“It is a Better Country for Girls Than Home:” Chain Migration at Work

One of my favourite pieces of family memorabilia is a letter written in August 1877 by my great-grandmother, Mary Hamilton, to her friend, Jeannie Kirkwood, who was still back in Scotland. Mary had recently emigrated to New Zealand with three of her siblings, having sailed from Glasgow on the Marlborough on 12 October, 1876 and arrived in Otago on 20 January, 1877. On arrival, the family moved immediately to the small town of Palmerston (then known as Clifton), where their sister, Janet, was already established with her husband, John Kirkwood.

Mary had been born on 5 March, 1855 at Kirkfieldbank, a small village on the banks of the Clyde in Lesmahagow parish in Lanarkshire, to John Hamilton, a 38-year-old carpet weaver, and his 33-year-old wife, Mary Moffat. The fifth child when she was born, Mary would have three younger siblings by 1863.

In the 1871 Scottish census, Mary was living with her mother (her father was enumerated elsewhere) and her four sisters and two of her brothers in the Calton district of Glasgow. Mary herself and her three elder sisters were working as steam loom weavers, her younger sister still at school. Three years later Mary’s mother was dead of heart disease and a year after that her sister, Janet, who had married John Kirkwood in 1871, left for New Zealand. The Kirkwoods’ reports of their new life must have been positive enough to persuade Mary and her youngest sister, Jean (or Jane) to follow them in 1877, along with two of their brothers, James and Thomas. The two women are described on the ship’s manifest as domestic servants, steam loom weavers not being required in New Zealand. Both James and Thomas are listed as curriers. Mary’s letter to her friend and sister-in-law, Jeannie Kirkwod, indicates that domestic work had been easy to find, was well paid and something she liked well enough to recommend that Jeannie, also a cotton weaver, come and join them. Which she did, arriving in August, 1879 and later that same month marrying Mary’s brother, James. Family lore suggests the couple had been engaged before James emigrated.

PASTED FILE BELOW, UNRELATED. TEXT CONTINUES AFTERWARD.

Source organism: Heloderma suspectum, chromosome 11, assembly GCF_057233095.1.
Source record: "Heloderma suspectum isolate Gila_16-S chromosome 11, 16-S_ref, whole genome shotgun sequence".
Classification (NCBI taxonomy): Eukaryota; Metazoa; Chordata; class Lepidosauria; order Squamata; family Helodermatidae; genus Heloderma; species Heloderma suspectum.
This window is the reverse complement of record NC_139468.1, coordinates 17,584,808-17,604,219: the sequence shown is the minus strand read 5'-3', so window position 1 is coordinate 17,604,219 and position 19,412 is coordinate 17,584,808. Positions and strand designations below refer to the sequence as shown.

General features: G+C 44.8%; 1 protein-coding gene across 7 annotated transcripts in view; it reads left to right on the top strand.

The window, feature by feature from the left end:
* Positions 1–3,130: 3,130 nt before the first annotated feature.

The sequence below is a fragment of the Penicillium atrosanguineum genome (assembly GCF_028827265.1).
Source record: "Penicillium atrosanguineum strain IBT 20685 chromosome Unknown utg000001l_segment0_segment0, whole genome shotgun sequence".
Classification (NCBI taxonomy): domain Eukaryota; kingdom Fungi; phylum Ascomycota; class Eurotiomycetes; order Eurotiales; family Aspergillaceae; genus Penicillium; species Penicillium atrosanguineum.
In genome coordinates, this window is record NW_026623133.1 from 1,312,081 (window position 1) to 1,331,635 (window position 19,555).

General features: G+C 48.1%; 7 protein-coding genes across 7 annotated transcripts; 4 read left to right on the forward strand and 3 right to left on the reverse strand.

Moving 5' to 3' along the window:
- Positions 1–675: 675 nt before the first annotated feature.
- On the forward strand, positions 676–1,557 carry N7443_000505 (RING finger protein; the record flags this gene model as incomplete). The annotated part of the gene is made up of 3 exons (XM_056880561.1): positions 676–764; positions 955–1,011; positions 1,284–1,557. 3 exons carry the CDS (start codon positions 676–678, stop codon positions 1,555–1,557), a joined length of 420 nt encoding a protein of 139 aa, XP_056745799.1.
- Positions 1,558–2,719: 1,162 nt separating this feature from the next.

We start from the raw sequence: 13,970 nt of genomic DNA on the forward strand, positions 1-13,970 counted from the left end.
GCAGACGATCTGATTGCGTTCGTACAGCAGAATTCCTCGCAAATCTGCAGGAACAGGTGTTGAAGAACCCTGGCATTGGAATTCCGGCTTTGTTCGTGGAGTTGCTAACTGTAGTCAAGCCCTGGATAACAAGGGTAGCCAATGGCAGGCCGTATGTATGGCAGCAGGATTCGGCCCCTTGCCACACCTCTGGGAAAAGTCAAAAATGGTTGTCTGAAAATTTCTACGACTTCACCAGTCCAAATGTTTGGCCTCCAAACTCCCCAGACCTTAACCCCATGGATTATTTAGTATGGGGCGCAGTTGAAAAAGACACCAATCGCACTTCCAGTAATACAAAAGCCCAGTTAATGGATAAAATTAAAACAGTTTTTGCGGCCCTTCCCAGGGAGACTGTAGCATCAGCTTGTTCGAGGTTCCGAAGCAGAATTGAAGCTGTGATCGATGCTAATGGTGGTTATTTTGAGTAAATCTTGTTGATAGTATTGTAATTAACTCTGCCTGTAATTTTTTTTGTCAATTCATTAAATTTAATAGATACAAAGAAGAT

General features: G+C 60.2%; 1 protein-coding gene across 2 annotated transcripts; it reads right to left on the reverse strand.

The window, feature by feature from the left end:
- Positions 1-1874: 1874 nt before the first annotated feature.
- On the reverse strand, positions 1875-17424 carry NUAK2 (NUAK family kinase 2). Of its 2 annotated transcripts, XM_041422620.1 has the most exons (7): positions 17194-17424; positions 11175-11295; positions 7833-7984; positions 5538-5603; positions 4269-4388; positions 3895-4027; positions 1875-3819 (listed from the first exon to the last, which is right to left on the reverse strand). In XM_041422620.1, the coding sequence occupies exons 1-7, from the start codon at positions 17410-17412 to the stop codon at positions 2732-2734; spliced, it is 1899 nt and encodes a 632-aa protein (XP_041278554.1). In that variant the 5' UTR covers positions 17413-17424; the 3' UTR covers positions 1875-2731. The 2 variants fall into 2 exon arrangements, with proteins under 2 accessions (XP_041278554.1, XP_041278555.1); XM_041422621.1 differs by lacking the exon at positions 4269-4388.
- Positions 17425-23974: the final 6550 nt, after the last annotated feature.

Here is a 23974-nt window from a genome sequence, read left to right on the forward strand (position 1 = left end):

Palmerston, 19 August/77

Dear Jeanie

I think you will never forgive me for not writing sooner. I have no excuse to make for myself but I will trust to your good nature not to think to [sic] hard of me and I will try and make up for it. You only ask me to write 3 lines well I will [scratched out] try if can [sic]. Well to begin I would advise you to come out here it is a better country for girls than home we are getting on very well and we like it very well. Jessie and me have got 26 pound a year we could get more wages but we would have more work so we think we are better with what we have. Give my love to all the Simpsons and tell them I am going to write a long letter to them. Tell Janet I am glad to hear that Willie Linsay and her is going together again. Tell her to give my love to Ellen and Hugh. I hope they are married. I think I will close now as this is only an excuse for a letter but I will write a long letter the next time. Love to your mother and Agnes and Archie not forgetting your own Dear Self. I am your loving friend, M. H.

Two other members of the Hamilton family followed: another brother, Adam, a cabinet maker, although his year of emigration is not known and their widowed father, John, in about 1885. The fate of the remaining two Hamilton siblings is not known. A brother, John, is said to have become a draper in London and sister, Margaret, disappears after the 1871 census.

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